Or how not to get dressed to kill the environment
As the summer burns hotter and the weather gets more unpredictable, climate change is no longer a distant threat looming in the horizon; it is very much a present-day reality. While an effective push to protect the future must come from governments and large corporations, individual choices definitely have an impact.
“At the turn of this new millennium, according to the UN, consumption surpassed population as our greatest environmental challenge. For decades now, we’ve witnessed a near-continuous increase in the consumption of every major natural resource. We are using up the planet at a rate 1.7 times faster than it can regenerate. At this rate, by 2050, resource use will have tripled in the 21st century alone”
McKinnon, J. B. (2021, May 27). What would happen if the world stopped shopping? Fast Company. https://www.fastcompany.com/90640964/what-would-happen-if-the-world-stopped-shopping
According to an article in Fast Company, the number of garments sold each year has approximately doubled in the last 15 years and now exceeds 100 billion. Of course, we’re not unaware of the problem. With so much media spotlight being given to the snowballing climate crisis, there has been a corresponding rise in demand for sustainable practices, even from fashion. We do hold a not inconsiderable amount of sway over labels and companies through our consumption patterns. With this in mind, here are a few ways in which you can make your fashion more sustainable.
We get it. All those flashy ads, the colourful store displays and viral marketing make seasonal trends so tempting. More often than not, more than half those ‘must-buy’ items end up languishing in your closet after 2-3 wears. Do your wallet and the planet a favour. Instead of buying quirky, costumey pieces that are likely to go out of style, or splurging on expensive outfits you can only wear once or twice, invest in quality, versatile pieces that will remain relevant for a longer period, and which you can layer on and wear in different seasons.
With a little careful styling you can get a lot of variety out of the same outfit, e.g, changing the look of a sari by varying the draping styles or changing up the blouse and adding/subtracting accessories. When you’re buying fewer items, you can actually afford to shell out more on high-quality fabrics and tailoring that will last longer.
The global carbon footprint of the apparel industry is huge – we’re talking 132m metric tonnes of coal used yearly in the production of new fibres, dyeing and bleaching of garments and the 6-9 trillion litres of water used by the industry. So if you must indulge in retail therapy, consider buying vintage, to encourage the fashion industry to close the loop. Find some great classic finds at Colors of Dhaka and Anarchist Elish.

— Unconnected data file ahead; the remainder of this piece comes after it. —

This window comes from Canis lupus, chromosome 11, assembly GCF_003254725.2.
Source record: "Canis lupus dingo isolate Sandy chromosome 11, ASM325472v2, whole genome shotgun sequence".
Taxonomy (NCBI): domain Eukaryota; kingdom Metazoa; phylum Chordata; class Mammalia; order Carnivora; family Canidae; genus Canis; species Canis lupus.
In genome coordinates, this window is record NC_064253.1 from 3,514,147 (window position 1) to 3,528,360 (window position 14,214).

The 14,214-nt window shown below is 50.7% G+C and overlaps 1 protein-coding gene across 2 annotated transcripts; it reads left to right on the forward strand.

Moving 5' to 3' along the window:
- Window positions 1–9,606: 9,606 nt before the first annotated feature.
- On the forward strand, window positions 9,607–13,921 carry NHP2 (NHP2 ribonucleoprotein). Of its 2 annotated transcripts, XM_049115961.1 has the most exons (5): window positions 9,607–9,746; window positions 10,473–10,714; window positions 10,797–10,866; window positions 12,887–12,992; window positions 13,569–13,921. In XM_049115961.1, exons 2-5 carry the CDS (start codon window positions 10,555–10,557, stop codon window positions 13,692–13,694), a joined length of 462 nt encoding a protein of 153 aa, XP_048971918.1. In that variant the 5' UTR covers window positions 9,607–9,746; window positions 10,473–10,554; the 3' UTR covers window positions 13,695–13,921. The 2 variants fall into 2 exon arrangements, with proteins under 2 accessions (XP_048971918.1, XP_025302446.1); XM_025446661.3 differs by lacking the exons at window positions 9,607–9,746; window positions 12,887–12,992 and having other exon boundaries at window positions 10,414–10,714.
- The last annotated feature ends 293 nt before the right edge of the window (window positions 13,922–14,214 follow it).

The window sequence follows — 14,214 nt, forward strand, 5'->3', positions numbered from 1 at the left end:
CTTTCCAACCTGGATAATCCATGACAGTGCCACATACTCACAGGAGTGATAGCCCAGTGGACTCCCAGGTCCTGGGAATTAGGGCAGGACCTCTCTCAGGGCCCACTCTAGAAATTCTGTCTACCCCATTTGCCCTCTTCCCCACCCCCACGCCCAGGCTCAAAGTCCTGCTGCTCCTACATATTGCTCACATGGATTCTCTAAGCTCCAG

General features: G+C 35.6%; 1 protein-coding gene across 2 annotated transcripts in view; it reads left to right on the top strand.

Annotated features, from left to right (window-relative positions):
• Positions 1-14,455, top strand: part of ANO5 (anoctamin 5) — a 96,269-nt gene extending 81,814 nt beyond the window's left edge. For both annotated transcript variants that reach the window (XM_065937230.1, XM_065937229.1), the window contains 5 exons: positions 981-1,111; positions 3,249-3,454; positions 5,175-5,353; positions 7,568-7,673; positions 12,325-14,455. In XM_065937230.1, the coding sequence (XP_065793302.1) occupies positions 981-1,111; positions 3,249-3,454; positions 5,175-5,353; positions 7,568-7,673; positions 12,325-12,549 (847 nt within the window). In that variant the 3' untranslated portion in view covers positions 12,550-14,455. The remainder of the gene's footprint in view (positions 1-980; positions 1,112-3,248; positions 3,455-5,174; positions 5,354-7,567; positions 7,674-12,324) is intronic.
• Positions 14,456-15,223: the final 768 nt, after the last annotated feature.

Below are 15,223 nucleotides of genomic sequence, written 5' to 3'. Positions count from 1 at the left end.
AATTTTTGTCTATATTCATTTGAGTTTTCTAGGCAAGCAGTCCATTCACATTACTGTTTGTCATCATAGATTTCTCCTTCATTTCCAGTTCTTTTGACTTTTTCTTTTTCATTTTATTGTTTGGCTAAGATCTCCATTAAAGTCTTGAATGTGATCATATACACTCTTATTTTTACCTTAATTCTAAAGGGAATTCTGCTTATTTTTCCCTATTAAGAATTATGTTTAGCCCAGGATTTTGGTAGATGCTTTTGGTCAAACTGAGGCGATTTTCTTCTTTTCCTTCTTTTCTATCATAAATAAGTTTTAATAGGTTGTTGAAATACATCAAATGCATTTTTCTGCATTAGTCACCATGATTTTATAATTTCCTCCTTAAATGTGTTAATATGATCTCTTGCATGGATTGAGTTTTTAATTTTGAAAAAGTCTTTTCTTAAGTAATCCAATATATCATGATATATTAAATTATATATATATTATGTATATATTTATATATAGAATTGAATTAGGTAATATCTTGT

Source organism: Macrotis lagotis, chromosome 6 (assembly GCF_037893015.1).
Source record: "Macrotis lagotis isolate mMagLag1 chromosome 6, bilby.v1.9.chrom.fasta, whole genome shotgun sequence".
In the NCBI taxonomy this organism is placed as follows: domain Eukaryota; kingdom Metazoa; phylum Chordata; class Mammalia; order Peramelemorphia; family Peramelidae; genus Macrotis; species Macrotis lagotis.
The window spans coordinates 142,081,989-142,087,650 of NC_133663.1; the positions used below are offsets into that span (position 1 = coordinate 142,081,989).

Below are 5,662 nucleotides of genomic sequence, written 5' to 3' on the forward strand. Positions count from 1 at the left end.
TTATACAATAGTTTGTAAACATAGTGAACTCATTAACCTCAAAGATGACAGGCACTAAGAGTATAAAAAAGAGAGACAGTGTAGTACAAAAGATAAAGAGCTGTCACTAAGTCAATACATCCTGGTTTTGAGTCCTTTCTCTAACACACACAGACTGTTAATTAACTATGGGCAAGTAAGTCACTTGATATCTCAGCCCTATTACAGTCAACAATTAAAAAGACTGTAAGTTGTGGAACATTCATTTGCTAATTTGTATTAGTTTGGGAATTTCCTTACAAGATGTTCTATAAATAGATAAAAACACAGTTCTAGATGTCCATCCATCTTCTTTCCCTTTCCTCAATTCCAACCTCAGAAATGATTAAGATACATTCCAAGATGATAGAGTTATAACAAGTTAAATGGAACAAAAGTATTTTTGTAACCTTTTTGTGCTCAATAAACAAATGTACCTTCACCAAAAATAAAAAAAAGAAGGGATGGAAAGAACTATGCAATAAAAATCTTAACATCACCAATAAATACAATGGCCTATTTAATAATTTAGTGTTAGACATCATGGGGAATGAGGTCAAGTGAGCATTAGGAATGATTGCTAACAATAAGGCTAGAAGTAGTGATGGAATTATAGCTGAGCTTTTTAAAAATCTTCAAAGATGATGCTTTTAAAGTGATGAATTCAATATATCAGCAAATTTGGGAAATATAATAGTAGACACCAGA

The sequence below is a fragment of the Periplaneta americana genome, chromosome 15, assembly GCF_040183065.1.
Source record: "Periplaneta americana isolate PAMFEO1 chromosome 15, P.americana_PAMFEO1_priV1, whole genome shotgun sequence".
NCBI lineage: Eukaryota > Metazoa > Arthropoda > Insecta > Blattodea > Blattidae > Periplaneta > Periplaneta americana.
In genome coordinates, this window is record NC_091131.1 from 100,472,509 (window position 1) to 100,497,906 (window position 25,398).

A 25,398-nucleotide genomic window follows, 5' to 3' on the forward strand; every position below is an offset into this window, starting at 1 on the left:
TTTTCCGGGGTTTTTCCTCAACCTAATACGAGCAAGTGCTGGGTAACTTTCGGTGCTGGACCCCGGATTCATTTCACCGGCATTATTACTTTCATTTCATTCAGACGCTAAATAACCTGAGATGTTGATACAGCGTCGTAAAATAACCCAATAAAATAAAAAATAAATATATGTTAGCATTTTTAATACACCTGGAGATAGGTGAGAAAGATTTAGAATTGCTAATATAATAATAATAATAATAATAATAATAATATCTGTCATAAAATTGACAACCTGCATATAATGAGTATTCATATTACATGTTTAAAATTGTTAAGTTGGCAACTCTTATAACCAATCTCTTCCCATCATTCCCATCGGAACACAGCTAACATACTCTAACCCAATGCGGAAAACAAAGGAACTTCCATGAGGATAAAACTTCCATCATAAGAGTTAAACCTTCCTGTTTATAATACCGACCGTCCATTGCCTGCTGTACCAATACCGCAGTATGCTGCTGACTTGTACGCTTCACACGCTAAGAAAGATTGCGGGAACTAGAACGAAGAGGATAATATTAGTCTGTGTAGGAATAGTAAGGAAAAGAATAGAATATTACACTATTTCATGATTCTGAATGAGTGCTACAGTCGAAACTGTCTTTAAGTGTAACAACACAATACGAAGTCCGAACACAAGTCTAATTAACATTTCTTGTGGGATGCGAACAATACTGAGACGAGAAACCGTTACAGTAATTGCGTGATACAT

Another way to sustainably feed your fashion cravings, and possibly de-clutter your closet is to participate in clothes swaps a la Broque or Zero Waste Bangladesh. We’d love to see a reliable fashion rental service take root in the country, and there have been short-lived attempts to start the same (we’re looking at you, Almeerah) but until we get there, thrifting, vintage buys and clothes swaps are a good way to dip your toes into sustainable practices.
Because terms like ‘sustainable’, ‘organic’ and ‘eco-friendly’ are trending right now, a lot of companies have been quick to cash in by slapping these labels on their products. Unlike food or drugs, there is no regulation for this, so unethical brands can misappropriate these terms to trick you into forking out for cash for things that are harmful for the environment and human rights.
If you’re committed to adopting sustainable fashion habits, you will have to do a little homework.
Just like how people who are on a diet are recommended to remove any triggers and temptations and to replace harmful foods in their fridges and cupboards with healthier alternatives, consider unsubscribing from influencers plugging fast fashion on social media, and instead look for inspiration from accounts and profiles of individuals and companies that are transparent about their sustainable practices.
Sustainability doesn’t only refer to carbon footprints and water usage; the Rana Plaza tragedy underscored the need to have a better understanding of the working conditions of the people that make your clothes, so buying from companies that promote workers rights can send a strong message to the industry to take a more equitable approach.
Sometimes all it takes to give your wardrobe a much-needed update is a creative eye, and a good hand with a needle…or at least a good tailor. Keep your clothes lasting longer and looking fresh by mending or upcycling them.
South Asia actually has a rich tradition for recycling embedded in our craft traditions – from quilts to nakshi katha, from repurposing old saris into dresses, and fabric scraps into everything from potholders to dusters.
Brands like MiB Spirit took it one step further by making upcycling look cool, and over the past couple of years, DIY trends have really taken hold, providing endless inspiration on how to take an old, pre-loved garment and give it the Cinderella treatment so that you can fall in love with it all the time. Upcycling can help you save the environment, save money, look fly, and feel validated from a job well done, all in the same act.
The bottom line is, you don’t have to sacrifice style by adopting a more sustainable approach to fashion. A little change of perspective can go a very long way.